V. The Appellant (Opponent) requests that the decision under appeal be set aside and the patent be revoked in its entirety.

The Respondent (Proprietor) requests, as main request, that the appeal be dismissed and the patent be maintained as granted, or in the alternative, that the patent be maintained in amended form according to one of auxiliary requests 1 to 5 filed with letter of 30 March 2008.

VI. The Appellant argued as follows :

The notice of opposition includes different lines of argumentation, all departing from E1 as closest prior art. E1 itself need not be discussed in detail as it was acknowledged in the specification as forming the basis for the preamble of claim 1.

The first line of attack draws the remaining characterizing features from E2. It identifies the relevant figures and passages where these missing features will be readily identifiable to the skilled person. The number is obviously incorrect: it is not included on the cover page of the specification as it should do according to the notice. Little effort is necessary to find the correct one.

E3 is offered only as an alternative source for the final characterizing feature and represents a further attack.

The notice also argues inventive step from E1 in combination with the skilled person's common general knowledge.

Each line of attack is presented as an internally consistent, logical chain of reasoning, which is easily recognizable as such to the skilled person without any investigative effort on his part. How individual features correspond precisely to the citations relates rather to the more important question of merit and not to the less critical issue of admissibility.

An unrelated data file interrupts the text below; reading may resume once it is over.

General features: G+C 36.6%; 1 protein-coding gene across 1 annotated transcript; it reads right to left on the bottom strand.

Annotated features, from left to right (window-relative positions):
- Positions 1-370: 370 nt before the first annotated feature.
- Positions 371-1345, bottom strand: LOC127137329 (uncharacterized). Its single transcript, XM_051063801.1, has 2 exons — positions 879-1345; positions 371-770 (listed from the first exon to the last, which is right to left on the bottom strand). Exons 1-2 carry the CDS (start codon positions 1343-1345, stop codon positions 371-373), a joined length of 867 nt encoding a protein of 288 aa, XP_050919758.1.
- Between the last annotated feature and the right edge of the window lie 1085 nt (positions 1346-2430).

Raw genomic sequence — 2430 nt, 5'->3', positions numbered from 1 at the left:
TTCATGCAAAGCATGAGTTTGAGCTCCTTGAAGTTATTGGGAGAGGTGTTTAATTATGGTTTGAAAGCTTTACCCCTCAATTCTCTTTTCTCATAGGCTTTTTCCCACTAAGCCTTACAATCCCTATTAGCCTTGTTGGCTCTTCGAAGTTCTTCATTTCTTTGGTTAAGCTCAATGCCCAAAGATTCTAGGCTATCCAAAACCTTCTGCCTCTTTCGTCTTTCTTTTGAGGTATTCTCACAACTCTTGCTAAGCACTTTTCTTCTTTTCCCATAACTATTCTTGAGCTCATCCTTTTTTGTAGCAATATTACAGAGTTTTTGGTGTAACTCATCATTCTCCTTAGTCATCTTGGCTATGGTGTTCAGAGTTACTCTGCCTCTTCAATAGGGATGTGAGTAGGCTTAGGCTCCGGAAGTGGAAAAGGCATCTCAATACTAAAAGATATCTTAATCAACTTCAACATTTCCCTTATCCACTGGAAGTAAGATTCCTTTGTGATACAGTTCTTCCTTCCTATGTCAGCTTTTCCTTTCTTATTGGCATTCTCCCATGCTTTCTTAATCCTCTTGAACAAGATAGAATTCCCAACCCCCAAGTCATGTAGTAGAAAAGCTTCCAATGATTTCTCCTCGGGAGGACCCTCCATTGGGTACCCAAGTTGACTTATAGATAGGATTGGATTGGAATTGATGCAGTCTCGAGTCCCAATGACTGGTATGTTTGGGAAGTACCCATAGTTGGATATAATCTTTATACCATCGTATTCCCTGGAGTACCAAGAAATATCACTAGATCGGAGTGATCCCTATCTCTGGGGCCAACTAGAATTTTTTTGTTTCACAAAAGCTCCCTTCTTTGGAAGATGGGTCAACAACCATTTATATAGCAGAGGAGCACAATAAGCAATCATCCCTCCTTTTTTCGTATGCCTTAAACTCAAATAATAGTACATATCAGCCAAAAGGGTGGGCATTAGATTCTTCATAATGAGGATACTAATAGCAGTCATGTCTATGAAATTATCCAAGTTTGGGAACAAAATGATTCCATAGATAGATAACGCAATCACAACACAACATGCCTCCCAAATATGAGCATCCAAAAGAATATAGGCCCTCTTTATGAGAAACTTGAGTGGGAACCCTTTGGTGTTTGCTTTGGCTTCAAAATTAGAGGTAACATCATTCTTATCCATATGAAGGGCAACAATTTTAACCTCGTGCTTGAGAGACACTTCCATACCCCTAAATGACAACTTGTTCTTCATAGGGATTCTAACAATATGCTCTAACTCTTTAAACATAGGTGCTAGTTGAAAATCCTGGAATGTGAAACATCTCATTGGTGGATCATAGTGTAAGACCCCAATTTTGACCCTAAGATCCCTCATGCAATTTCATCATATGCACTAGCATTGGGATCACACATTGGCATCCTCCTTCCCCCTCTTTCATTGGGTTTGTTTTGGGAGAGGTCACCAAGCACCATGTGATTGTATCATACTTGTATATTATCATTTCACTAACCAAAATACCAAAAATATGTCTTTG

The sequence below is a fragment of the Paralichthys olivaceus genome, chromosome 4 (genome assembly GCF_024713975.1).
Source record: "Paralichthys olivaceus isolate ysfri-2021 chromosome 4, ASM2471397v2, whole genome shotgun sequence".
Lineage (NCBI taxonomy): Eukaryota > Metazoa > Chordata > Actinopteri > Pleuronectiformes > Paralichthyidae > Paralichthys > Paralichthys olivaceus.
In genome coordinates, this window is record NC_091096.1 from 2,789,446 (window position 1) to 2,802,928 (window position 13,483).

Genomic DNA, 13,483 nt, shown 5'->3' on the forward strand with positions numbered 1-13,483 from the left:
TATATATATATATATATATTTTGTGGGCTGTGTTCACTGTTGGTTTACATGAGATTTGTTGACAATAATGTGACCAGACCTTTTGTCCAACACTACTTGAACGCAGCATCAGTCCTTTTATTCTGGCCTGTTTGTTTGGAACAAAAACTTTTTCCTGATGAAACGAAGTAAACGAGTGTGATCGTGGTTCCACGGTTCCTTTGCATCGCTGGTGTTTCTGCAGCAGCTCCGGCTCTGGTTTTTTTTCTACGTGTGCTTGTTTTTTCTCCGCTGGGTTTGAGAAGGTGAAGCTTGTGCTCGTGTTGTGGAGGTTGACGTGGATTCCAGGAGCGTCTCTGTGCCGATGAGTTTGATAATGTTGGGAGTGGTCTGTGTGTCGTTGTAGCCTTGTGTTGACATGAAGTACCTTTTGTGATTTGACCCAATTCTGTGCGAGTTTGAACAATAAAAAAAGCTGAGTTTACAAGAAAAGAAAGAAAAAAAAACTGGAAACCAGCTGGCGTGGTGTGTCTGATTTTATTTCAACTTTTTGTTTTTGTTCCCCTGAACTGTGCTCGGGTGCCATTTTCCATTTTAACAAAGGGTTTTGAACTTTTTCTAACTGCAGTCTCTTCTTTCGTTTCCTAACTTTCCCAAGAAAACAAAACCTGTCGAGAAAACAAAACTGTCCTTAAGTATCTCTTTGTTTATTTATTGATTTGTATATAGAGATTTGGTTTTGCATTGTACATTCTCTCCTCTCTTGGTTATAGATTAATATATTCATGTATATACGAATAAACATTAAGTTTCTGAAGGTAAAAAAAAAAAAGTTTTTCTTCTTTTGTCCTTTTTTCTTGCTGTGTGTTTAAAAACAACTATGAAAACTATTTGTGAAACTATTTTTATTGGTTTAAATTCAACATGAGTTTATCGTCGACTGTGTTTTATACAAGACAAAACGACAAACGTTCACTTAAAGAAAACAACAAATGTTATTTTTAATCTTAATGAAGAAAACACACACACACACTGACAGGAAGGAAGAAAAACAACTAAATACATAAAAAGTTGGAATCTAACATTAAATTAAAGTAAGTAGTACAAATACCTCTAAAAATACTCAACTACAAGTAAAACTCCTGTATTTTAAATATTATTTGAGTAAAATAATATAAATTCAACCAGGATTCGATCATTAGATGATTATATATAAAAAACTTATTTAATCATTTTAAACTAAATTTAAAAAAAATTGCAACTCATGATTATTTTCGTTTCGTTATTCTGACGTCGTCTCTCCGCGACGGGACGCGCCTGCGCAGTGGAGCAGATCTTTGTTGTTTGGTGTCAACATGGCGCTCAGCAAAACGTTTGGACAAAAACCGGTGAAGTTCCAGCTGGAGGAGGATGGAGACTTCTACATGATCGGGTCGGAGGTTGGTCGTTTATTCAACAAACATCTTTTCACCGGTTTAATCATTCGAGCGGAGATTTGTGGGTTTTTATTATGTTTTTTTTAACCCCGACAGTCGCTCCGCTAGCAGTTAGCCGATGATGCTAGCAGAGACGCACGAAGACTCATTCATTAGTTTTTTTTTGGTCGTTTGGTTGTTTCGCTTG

Only subsequently has the case proven to be rather complex, in particular as E1 has not proven to correspond exactly with the preamble. Initially, however, the relationship of the claimed invention to prior art seemed simple and straightforward in the light of the two-part form. The nature of the differences did then not yet warrant a detailed analysis.

VII. The Respondent argued as follows :

The notice of opposition mentioned lack of novelty but failed to provide any detail in regard of this ground. Only for inventive step did it provide some form of substantiation. However, in this case it was entirely inadequate for the proprietor to be able to understand the case made against him without investigative effort.

Thus, the notice did not indicate which part of E1 disclosed which features of the preamble of claim 1. For the characterizing features it relied on two documents, one of which, E3, was post-published and thus not part of the prior art under Article 56. The other, E2, was identified with an incorrect number (referring to a document in an irrelevant field); the correct number could only be established after some investigative effort. Nor did the notice present any argument why features from this (correct) citation might be combinable with the subject-matter of E1.

As was clear from the subsequent discussions - involving over 40 pages of submissions from the appellant as opposed to the page and a half of the notice - this was moreover a complex case which merited a much more detailed analysis than that given initially.

Reasons for the Decision

1. The appeal complies with Articles 106 to 108 and Rule 99 EPC and is thus admissible. However, it is not allowable for the following reasons.

2. The decisive issue is that of admissibility of the opposition. The relevant provisions governing admissibility of the opposition are those in force on the date of its filing, 12 October 2005, i.e. of the European Patent Convention in its previous 1973 version before entry into force of the revised text on 13 December 2007. These are Rule 56(1) in conjunction with Article 99(1), Rule 55(c).